Looking Up column: Moon keeps facing us and nods
Full moon occurs this Monday, Nov. 30. As we do every 27.322 days, our lovely satellite bathes in full sunlight, the “Man in the Moon” showing its fullest as we gaze back in wonder.
The Chinese launched Chang’e 5, another robotic mission, on Nov. 23, with the ambitious goal of bringing some moon rocks back to Earth Dec. 16-17. Touchdown on the lunar surface was slated Nov. 27 near the edge of the near side, on the upper left as we in the Northern Hemisphere face Old Luna.
Or in less scientific terms, in the right brow of the Man of the Moon, to the right of his right eye (on our left). Neither the Chinese, NASA or anyone’s space agency refers to their landing zones that way, as far as I ever heard.
Designed like the manned Apollo lunar missions, a lander will depart from the orbiting spacecraft and, once the rocks are aboard, will launch an ascent vehicle to meet back with the orbiter for the return to Earth.
China plans to bring back 4.4 pounds of the moon; the first lunar sample returned since the Russians had a similar unmanned mission in 1976.
NASA still plans to return astronauts to the moon by 2024 aboard their Artemis missions.
We do live in amazing times.
Even with the lure of reaching out to other worlds with our robots and someday again with our astronaut boots, there can be no diminishing of the enjoyment we share, the satisfaction we can have, in just “looking up.” From the casual admirer of the night sky to the professional astronomer, we have the universe all around us in common, including the moon’s shining face.
This Saturday night, the almost-full moon is situated between the bright, red-orange star Aldebaran (below the moon) and the glittering star cluster the Pleiades, to the upper right.
Why do we always see the same side of the moon? The reason is the moon actually rotates once around on its axis in the same time it takes to go around the Earth. The effect is the same side keeps facing the Earth. This is called synchronous rotation.
The orbit is not quite circular; the moon varies in distance from its farthest point (apogee) and closest point (perigee) by 12%.
Not only does the Man in the Moon, in its regular dance, approach and withdraw from us, the lunar face nods on a regular rhythm.
The slight eccentricity of the moon’s orbit results in a changing of its angular velocity as it goes around. When the moon is at perigee (closest), its moving faster than its rotation. This lets us see up to eight degrees of longitude on its eastern (right) far side.
Conversely, when the moon is at apogee (farthest), it is moving slower than its rotation, causing it to peek 8 degrees of longitude on its western (left) far side.
That makes the moon rock (no pun intended) to the left and right.
As if that wasn’t enough to make our head spin, the lunar orbit is also inclined to the Earth’s orbit around the sun by 5.1 degrees. This makes the rotational axis of the moon seem to rotate towards and away from us during one full orbit. The effect is we get to see the Man in the Moon bow its head toward us, or put its chin up (the moon is “looking up”) - allowing us to view almost seven degrees in latitude beyond the pole on the far side.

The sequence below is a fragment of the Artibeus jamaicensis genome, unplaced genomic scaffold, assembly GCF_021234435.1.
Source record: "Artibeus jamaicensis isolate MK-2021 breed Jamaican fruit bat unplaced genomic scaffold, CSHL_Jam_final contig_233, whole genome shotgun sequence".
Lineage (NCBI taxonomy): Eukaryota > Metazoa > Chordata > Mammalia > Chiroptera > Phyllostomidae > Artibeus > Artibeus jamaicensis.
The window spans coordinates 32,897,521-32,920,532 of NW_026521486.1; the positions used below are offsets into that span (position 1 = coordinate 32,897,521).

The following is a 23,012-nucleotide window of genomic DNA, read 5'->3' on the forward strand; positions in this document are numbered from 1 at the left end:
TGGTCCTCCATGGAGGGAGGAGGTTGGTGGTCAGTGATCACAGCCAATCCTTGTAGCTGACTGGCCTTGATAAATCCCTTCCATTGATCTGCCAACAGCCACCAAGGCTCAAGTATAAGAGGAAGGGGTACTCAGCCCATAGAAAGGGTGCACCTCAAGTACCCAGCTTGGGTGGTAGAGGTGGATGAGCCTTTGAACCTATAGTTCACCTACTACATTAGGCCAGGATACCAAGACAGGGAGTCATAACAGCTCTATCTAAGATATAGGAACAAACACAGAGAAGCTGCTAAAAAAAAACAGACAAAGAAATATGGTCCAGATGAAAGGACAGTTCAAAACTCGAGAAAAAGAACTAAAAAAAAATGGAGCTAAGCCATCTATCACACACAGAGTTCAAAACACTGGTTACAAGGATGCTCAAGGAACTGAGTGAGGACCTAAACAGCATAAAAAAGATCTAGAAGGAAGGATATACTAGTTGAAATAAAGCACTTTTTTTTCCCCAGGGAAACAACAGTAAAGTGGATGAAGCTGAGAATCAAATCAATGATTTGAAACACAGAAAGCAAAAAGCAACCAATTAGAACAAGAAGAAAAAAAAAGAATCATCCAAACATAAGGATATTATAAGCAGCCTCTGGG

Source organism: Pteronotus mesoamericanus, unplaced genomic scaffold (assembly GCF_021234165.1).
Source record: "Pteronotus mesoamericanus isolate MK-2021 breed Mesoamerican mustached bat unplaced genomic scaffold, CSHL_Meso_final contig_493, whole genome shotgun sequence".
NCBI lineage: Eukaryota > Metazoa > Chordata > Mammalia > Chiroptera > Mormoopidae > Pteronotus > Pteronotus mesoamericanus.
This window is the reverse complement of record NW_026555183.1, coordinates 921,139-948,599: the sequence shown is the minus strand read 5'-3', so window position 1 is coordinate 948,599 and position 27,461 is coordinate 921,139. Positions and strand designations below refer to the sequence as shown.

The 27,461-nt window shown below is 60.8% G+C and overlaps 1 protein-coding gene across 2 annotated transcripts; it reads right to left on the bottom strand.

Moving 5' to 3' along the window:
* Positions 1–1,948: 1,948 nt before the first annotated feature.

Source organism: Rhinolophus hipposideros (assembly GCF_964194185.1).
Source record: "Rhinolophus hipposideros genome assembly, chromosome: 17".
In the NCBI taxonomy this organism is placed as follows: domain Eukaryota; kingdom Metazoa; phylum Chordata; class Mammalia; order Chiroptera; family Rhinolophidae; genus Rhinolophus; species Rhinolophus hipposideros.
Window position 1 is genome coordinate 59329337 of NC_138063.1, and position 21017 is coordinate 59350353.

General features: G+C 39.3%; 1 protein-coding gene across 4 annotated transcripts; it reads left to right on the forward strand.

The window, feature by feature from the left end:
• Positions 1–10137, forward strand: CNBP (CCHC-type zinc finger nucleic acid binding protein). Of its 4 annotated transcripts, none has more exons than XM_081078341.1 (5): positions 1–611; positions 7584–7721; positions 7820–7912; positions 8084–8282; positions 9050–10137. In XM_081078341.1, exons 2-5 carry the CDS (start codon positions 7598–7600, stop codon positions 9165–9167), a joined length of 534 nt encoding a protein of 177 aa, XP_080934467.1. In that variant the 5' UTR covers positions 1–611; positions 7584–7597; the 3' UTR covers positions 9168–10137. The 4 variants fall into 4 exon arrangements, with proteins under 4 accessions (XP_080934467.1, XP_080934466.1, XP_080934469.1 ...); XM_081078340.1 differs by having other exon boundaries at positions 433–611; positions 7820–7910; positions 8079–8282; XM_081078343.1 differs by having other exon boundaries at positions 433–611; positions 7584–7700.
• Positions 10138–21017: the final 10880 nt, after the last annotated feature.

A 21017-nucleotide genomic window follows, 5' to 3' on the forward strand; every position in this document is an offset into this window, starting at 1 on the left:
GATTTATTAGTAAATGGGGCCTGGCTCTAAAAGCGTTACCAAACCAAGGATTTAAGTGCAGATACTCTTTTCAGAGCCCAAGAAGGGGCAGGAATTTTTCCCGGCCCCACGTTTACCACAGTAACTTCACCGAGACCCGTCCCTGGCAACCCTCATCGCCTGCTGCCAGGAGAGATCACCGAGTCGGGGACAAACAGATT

Someone standing on the Earth’s North or South Poles can actually see a little more of this nod - a full degree more in lunar latitude.
All this nodding about is called “libration” and amounts to us seeing a grand total of 59% of the moon through the course of a lunar revolution.
Imagine this set to music. It would be a long, drawn-out song to be sure.
Being able to see a tad more on one lunar limb or the other means at certain times, a crater, mountain chain or lava plane (maria) comes into view and appears less elongated than at other times. Examining the rugged, lunar horizon in our telescopes, we can plainly appreciate the spherical shape of our Moon as libration gives us tantalizing peeks of the 41% perpetually hidden from view.
Astronomers are still theorizing why the moon’s far side is so different than the near. The vast maria that mark the familiar “Man in the Moon’s” features are almost entirely on the side facing Earth. The back of the “Man’s head” is mostly mountains and craters.
The Soviet Union’s Luna 3 probe first photographed the lunar far side in October of 1959. NASA’s Ranger 4 was the first spacecraft to impact the far side in April 1962, but failed to send back any scientific data. In January 2019, the Chinese landed the first space probe (Chang’e 4) successfully on the far side.
There were nine Apollo missions that orbited the moon between 1968 and 1972, involving six landings. On board were 27 astronauts, the only persons to have ever seen the far side with their own eyes.
In a few years, there could be more.
It must be an amazing experience to be on the “back” of the moon, the Earth hidden from sight with no radio communication, thankful their craft would soon bring them around to see the Earthrise once again.
Keep looking up at the sky!
Peter Becker is managing editor at The News Eagle in Hawley, Pennsylvania. Notes are welcome at firstname.lastname@example.org. Please mention in what newspaper or website you read this column.